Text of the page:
How Allergies Affect Life Insurance Eligibility - LifeQuotes.com

How Allergies Affect Life Insurance Eligibility

Can having allergies really affect life insurance eligibility and what rate class you are given when applying for life insurance?

Life insurance companies may look into the situations of allergies on a person’s application for life insurance. Sometimes, a person’s allergies are severe requiring hospitalization if exposed to the allergen. And once a severe allergy is determined, people generally do whatever possible to prevent exposure. Most life insurance underwriters realize that the chances of dying in a car accident are greater.

Remember that life insurance rates are based on family health history, age, gender, occupation and can vary depending on the company.

So how does suffering from allergies affect applying for a life insurance policy?

Some complain that every fall and spring they’re attacked by a cold or sinus infection, but it may well be that they’ve never questioned whether or not they’re actually laid low by allergic reactions.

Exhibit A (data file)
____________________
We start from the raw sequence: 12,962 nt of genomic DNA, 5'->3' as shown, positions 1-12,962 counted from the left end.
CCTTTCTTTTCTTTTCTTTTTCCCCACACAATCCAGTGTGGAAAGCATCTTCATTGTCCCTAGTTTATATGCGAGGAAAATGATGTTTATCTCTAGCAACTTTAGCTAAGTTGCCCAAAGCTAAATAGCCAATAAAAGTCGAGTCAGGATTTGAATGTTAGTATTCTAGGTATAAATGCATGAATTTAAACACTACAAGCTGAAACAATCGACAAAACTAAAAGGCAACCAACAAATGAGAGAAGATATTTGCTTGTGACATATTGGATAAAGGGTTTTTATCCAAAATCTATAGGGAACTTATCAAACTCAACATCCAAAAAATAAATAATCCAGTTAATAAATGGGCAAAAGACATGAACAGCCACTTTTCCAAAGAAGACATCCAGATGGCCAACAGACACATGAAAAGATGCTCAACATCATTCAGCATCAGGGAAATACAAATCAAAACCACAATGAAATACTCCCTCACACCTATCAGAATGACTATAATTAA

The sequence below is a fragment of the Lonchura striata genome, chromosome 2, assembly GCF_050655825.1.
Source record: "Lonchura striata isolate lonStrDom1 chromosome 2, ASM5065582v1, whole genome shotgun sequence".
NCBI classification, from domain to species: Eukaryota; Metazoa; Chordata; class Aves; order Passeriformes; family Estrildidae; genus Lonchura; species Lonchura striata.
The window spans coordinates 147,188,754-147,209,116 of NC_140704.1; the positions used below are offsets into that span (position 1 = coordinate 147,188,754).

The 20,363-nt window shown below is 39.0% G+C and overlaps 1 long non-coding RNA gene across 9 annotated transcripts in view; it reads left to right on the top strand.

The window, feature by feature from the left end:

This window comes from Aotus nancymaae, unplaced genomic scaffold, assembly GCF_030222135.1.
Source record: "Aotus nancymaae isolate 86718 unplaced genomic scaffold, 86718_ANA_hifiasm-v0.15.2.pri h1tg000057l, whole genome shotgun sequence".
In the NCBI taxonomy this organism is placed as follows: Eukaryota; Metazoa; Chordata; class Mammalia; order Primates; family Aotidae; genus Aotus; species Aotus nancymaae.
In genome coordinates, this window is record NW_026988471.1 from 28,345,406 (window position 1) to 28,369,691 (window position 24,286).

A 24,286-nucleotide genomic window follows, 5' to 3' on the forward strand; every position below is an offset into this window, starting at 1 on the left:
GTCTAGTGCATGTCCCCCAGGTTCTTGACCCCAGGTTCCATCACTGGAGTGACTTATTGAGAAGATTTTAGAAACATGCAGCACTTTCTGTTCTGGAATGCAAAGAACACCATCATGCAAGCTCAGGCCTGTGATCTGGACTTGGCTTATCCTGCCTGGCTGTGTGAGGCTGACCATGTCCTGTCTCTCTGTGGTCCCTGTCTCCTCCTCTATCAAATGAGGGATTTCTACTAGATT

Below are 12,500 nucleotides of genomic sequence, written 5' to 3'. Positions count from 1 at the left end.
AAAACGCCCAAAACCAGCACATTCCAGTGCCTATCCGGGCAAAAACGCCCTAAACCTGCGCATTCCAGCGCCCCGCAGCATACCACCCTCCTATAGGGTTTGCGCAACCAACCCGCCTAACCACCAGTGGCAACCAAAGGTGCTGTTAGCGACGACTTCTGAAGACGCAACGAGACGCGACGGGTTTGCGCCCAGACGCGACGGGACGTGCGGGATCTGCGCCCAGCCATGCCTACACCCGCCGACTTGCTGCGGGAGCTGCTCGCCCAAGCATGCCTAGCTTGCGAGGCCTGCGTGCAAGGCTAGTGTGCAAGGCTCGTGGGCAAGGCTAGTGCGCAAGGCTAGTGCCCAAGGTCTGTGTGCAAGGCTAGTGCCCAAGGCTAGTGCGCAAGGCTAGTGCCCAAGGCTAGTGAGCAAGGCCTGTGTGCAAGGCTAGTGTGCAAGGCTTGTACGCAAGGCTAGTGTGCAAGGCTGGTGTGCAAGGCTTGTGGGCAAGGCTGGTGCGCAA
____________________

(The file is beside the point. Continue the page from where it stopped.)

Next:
Both colds and allergy have very similar symptoms, but allergy symptoms can persist for several weeks. They generally emerge during the month of April.

Someone with “seasonal allergies” who may have an inhaler prescribed would likely be underwritten as someone who has mild asthma. This can often still result in the best rate class possible.

Dr. Warren Filley, a spokesperson for the American Academy of Allergy, Asthma, and Immunology, says the worst offenders among plants in spring are ragweed and ryegrass. Filley says the plants both proliferate along fields, riverbanks, roadsides and rural areas in the Midwest and the Mississippi River basin

“The most allergenic plant we have is ragweed,” says Filley, “It’s less common on the West Coast or in New England, and therefore, there’s less pollen in those areas.”

According to the AAAAI, nearly 75% of Americans who have plant allergies are sensitive to ragweed and ryegrass. Grasses – as a whole – are often rough on allergy sufferers.

“There’s no allergy-free grass. And if you mow it, you pick up mold as well as pollen,” Filley says.

It’s a good idea to get more than one quote from several companies.

Photo – “Getting an allergy test” by John Ramspott is licensed under CC BY 2.0

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